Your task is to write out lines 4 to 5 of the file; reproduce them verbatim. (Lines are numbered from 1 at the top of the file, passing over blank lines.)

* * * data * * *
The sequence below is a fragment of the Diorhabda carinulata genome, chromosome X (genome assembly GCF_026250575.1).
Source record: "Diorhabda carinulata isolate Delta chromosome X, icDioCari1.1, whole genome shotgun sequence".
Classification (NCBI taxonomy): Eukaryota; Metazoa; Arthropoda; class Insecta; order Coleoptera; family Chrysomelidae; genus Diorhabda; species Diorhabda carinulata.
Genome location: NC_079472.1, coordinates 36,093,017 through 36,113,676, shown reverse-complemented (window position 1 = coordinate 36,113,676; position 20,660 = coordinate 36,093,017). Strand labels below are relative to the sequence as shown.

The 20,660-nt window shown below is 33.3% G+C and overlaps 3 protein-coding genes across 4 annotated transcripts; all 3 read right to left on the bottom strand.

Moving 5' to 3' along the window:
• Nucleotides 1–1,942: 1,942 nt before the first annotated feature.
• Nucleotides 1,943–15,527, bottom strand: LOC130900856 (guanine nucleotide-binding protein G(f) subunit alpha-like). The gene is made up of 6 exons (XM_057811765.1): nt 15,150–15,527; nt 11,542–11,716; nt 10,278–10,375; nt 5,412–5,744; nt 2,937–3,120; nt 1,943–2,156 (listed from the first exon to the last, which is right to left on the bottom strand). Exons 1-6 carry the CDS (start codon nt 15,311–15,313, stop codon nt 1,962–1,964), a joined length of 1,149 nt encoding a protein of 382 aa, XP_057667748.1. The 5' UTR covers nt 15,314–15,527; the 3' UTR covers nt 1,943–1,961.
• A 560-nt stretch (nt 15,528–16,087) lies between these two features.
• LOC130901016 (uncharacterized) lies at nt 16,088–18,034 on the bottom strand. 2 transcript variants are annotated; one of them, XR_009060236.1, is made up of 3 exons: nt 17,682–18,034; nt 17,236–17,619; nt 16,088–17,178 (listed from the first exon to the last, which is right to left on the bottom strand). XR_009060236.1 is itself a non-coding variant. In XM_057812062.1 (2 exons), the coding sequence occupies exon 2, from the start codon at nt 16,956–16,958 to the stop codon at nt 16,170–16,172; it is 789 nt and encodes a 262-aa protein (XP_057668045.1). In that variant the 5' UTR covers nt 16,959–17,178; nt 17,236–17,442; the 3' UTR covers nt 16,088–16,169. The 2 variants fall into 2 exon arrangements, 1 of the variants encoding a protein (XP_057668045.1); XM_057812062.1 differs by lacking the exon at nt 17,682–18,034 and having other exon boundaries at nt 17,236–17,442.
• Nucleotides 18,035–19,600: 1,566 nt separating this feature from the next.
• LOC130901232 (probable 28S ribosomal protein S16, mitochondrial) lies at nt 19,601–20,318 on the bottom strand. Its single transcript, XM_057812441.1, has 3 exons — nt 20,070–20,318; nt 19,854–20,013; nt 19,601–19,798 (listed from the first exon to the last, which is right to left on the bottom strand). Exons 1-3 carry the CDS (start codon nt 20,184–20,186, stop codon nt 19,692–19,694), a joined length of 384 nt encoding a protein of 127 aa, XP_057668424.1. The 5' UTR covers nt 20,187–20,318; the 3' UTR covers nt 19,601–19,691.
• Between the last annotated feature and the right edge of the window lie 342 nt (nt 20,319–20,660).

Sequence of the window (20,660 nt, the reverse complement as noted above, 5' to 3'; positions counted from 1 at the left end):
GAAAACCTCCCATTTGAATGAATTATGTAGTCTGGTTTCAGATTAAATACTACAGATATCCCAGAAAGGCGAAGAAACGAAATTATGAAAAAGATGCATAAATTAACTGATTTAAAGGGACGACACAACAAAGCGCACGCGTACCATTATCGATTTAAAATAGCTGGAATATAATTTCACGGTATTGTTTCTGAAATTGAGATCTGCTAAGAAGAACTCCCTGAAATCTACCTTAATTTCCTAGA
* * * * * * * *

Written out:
Genome location: NC_079472.1, coordinates 36,093,017 through 36,113,676, shown reverse-complemented (window position 1 = coordinate 36,113,676; position 20,660 = coordinate 36,093,017). Strand labels below are relative to the sequence as shown.

The 20,660-nt window shown below is 33.3% G+C and overlaps 3 protein-coding genes across 4 annotated transcripts; all 3 read right to left on the bottom strand.